University of New Hampshire Researchers Set to Explore Violence Prevention In Rapid City

Dec 28, 2016

A $1.8 million grant awarded by the Centers for Disease Control and Prevention to researchers at the University of New Hampshire will focus on evaluating and implementing violence prevention programs in Rapid City schools.

Officials say the four year grant continues work on reducing violence among teens and adolescents.  

Rapid City area school violence prevention programs will be studied by the University of New Hampshire researchers.
Credit Rapid City Area Schools

UNH researchers have partnered with state organizations like the South Dakota Network Against Sexual Assault and Family Violence and “Teen Up”, a sexual violence prevention initiative, to carry out the grant program.

Cynthia Tobin is a project specialist with the South Dakota Network Against Family Violence and Sexual Assault. She says there is a clear need for violence education programs in middle and high schools.

Tobin says data shows sexual violence in particular is not a college aged issue.

“When you look at statewide data such as the Behavioral Youth Risk Survey that kind of data demonstrates how early sexual violence can occur and those surveys will ask questions such as “Were you kissed without permission?” “Were you touched without permission?” so those questions would help us understand if there has been consent and we’ve been noticing surveys across the nation that have helped us identify that sexual assault is happening at a younger age and maybe people are just not talking about it,” says Tobin.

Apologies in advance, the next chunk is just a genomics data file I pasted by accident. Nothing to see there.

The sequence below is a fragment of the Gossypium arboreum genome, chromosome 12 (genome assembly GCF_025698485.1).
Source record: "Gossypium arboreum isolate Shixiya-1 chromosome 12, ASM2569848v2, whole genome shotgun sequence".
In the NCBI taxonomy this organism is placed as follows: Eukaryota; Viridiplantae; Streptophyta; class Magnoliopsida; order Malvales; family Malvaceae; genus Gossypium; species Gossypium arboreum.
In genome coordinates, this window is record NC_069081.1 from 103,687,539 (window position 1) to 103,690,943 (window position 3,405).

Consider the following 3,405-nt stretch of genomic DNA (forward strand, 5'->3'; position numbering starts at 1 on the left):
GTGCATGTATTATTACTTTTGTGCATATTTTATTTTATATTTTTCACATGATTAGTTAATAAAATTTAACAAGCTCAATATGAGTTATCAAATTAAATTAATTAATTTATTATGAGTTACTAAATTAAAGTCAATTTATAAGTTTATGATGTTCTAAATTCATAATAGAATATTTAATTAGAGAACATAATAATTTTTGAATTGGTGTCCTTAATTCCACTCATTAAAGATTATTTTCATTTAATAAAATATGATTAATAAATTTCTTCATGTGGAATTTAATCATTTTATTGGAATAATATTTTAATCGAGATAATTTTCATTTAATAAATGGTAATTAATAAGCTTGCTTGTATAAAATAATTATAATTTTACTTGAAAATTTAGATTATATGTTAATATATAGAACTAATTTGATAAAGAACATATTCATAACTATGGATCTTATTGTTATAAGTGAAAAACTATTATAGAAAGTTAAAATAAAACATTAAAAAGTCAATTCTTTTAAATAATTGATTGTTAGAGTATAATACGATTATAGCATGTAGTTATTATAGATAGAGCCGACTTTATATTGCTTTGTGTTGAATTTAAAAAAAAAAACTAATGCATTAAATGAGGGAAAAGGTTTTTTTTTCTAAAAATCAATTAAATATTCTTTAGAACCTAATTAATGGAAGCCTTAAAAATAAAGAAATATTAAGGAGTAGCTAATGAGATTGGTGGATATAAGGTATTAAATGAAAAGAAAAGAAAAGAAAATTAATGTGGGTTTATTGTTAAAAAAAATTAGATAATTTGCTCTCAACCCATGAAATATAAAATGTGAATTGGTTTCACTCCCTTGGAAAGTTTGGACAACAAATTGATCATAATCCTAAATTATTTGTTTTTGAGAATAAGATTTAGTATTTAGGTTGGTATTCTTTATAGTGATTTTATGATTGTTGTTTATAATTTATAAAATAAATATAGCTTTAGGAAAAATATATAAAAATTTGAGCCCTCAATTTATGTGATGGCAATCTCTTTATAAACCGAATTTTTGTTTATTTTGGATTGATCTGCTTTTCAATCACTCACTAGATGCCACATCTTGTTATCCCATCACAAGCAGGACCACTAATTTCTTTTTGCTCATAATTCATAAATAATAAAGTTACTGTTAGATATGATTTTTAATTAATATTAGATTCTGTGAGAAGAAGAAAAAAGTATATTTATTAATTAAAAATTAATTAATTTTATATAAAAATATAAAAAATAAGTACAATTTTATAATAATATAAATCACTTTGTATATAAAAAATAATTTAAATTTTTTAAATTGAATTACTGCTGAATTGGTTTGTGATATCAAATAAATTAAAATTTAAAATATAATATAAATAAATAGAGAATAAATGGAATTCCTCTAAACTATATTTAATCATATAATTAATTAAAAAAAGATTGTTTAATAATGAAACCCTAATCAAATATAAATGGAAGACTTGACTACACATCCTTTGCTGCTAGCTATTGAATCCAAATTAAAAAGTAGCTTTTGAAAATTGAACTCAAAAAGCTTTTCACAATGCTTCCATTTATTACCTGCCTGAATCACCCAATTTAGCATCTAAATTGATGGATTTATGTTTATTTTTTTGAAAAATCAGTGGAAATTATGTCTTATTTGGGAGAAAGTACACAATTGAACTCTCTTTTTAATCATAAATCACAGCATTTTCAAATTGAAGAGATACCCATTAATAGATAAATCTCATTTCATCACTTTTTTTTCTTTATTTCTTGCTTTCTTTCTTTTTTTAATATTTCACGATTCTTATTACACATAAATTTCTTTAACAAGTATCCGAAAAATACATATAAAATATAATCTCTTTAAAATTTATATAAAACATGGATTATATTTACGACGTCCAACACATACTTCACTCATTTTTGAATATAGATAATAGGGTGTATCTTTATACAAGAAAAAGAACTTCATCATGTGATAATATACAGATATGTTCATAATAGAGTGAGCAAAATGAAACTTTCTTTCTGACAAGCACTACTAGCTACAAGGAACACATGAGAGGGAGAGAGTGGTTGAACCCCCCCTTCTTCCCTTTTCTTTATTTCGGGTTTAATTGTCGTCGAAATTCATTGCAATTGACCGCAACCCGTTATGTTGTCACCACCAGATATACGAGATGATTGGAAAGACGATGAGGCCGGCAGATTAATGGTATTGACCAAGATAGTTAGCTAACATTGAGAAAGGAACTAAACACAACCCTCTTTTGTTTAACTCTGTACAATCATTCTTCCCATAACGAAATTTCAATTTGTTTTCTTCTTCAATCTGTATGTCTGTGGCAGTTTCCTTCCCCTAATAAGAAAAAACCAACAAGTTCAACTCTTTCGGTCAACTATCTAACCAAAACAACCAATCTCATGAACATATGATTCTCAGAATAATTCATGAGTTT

Tobin adds that information gathered from studying teens and adolescents could help create new approaches to violence prevention.   

“We’re also going to understand how this prevention strategy is helpful in Rapid City and how maybe this could be replicated in other parts of South Dakota,” says Tobin.

Tobin says there are many towns in South Dakota that want to create new violence prevention efforts. She says research from the UNH grant could jumpstart those initiatives.

Officials say by next fall evaluations could be underway in Rapid City schools.